The present study was conducted to examine (a) whether there is an association between maximal oxygen up-take (VO2max) and reduction in postexercise heart rate (HR) and blood lactate concentrations ([La]) following resistance exercise and (b) how intensity and VOlume of resistance exercise affect postexercise VO2. Eleven regularly weight-trained males (20.8 +/- 1.3 years; 96.2 +/- 14.4 kg, 182.4 +/- 7.3 cm) underwent 4 sets of squat exercise on 3 separate occasions that differed in both exercise intensity and volume. During each testing session, subjects performed either 15 repetitions[middle dot]set-1 at 60% of 1 repetition maximum (1RM) (L), 10 repetitions[middle dot]set-1 at 75% of 1RM (M), or 4 repetitions[middle dot]set-1 at 90% of 1RM (H). During each exercise, VO2 and HR were measured before (PRE), immediately post (IP), and at 10 (10P), 20 (20P) 30 (30P), and 40 (40P) minutes postexercise. The [La] was measured at PRE, IP, 20P, and 40P. Decrease in HR (DHR) was determined by subtracting HR at 10P from that at IP, whereas decrease in [La] (D[La]) was computed by subtracting [La] at 20P from that at IP. A significant correlation (p < 0.05) was found between VO2max and DHR in all exercise conditions. A significant correlation (p < 0.05) was also found between VO2max and D[La] in L and M but not in H. The VO2 was higher (p < 0.05) during M than H at IP and 10P, while no difference was seen between L and M and between L and H. These results indicate that those with greater aerobic capacity tend to have a greater reduction in HR and [La] during recovery from resistance exercise. In addition, an exercise routine performed at low to moderate intensity coupled with a moderate to high exercise volume is most effective in maximizing caloric expenditure following resistance exercise.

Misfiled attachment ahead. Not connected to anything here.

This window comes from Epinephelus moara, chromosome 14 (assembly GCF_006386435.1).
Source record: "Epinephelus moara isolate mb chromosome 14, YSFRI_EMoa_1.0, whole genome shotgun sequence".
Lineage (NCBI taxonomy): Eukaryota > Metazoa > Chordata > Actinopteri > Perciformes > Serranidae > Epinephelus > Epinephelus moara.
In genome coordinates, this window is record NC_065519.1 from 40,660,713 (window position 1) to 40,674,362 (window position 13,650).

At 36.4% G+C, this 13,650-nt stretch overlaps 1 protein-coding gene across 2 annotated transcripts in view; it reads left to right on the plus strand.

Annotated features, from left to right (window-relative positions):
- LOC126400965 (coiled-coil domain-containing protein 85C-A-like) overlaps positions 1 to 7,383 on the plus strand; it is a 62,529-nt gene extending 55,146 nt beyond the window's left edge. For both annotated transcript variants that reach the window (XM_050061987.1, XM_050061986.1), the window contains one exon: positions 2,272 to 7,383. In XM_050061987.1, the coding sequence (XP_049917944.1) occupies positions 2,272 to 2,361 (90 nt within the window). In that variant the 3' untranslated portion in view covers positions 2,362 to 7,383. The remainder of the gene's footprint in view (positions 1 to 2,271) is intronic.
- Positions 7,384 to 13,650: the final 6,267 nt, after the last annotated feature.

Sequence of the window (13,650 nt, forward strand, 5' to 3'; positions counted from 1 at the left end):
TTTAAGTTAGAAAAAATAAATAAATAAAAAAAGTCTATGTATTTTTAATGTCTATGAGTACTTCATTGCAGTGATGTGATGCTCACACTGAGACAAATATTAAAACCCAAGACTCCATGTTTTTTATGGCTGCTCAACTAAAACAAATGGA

(C) 2005 National Strength and Conditioning Association